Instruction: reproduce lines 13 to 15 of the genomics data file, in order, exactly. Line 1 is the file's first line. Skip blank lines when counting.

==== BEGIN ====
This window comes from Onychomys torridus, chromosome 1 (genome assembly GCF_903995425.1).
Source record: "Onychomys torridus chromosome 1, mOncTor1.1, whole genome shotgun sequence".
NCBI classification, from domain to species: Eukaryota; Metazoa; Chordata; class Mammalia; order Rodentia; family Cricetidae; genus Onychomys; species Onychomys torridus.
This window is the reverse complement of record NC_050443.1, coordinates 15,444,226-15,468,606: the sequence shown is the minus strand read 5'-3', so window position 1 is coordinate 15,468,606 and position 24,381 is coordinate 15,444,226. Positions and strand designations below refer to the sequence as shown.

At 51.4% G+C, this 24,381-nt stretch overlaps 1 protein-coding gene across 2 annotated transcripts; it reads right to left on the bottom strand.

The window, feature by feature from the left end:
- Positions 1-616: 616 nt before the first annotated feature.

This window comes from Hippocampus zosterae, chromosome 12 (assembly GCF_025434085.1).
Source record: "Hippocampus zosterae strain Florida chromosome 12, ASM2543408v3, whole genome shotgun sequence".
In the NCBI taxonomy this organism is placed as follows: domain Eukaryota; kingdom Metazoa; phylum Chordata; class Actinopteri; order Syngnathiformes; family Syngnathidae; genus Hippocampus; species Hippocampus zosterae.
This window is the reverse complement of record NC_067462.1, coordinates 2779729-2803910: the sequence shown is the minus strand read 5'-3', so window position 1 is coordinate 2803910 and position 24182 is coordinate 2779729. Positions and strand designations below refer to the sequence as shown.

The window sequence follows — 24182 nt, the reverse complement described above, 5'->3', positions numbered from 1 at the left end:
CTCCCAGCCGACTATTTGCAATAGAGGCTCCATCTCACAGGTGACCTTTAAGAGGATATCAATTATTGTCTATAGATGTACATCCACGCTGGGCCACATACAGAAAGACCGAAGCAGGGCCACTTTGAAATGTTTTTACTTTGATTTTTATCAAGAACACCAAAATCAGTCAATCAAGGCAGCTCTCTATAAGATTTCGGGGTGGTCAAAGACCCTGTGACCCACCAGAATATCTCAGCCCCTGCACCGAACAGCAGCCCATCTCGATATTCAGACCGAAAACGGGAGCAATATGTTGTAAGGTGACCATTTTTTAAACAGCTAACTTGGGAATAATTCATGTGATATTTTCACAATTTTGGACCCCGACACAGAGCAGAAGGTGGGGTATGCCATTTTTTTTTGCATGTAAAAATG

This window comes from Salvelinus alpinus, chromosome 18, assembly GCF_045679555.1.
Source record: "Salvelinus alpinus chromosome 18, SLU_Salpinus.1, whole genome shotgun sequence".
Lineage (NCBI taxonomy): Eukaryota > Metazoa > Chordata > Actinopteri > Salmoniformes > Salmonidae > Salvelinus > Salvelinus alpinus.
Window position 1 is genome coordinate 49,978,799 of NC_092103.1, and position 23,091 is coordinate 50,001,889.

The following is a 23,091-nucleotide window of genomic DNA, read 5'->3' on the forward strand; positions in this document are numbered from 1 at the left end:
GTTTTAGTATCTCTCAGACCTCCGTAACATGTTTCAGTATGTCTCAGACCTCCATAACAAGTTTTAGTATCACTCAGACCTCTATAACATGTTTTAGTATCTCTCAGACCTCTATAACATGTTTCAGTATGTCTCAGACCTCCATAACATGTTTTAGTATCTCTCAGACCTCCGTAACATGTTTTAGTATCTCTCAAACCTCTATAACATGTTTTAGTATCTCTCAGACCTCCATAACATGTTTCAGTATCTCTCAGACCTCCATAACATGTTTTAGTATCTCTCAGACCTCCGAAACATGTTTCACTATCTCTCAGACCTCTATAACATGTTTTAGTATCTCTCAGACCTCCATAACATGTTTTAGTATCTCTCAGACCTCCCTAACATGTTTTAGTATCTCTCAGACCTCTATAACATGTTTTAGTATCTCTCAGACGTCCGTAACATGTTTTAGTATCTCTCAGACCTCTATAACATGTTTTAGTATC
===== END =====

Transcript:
CTCCCAGCCGACTATTTGCAATAGAGGCTCCATCTCACAGGTGACCTTTAAGAGGATATCAATTATTGTCTATAGATGTACATCCACGCTGGGCCACATACAGAAAGACCGAAGCAGGGCCACTTTGAAATGTTTTTACTTTGATTTTTATCAAGAACACCAAAATCAGTCAATCAAGGCAGCTCTCTATAAGATTTCGGGGTGGTCAAAGACCCTGTGACCCACCAGAATATCTCAGCCCCTGCACCGAACAGCAGCCCATCTCGATATTCAGACCGAAAACGGGAGCAATATGTTGTAAGGTGACCATTTTTTAAACAGCTAACTTGGGAATAATTCATGTGATATTTTCACAATTTTGGACCCCGACACAGAGCAGAAGGTGGGGTATGCCATTTTTTTTTGCATGTAAAAATG

This window comes from Salvelinus alpinus, chromosome 18, assembly GCF_045679555.1.
Source record: "Salvelinus alpinus chromosome 18, SLU_Salpinus.1, whole genome shotgun sequence".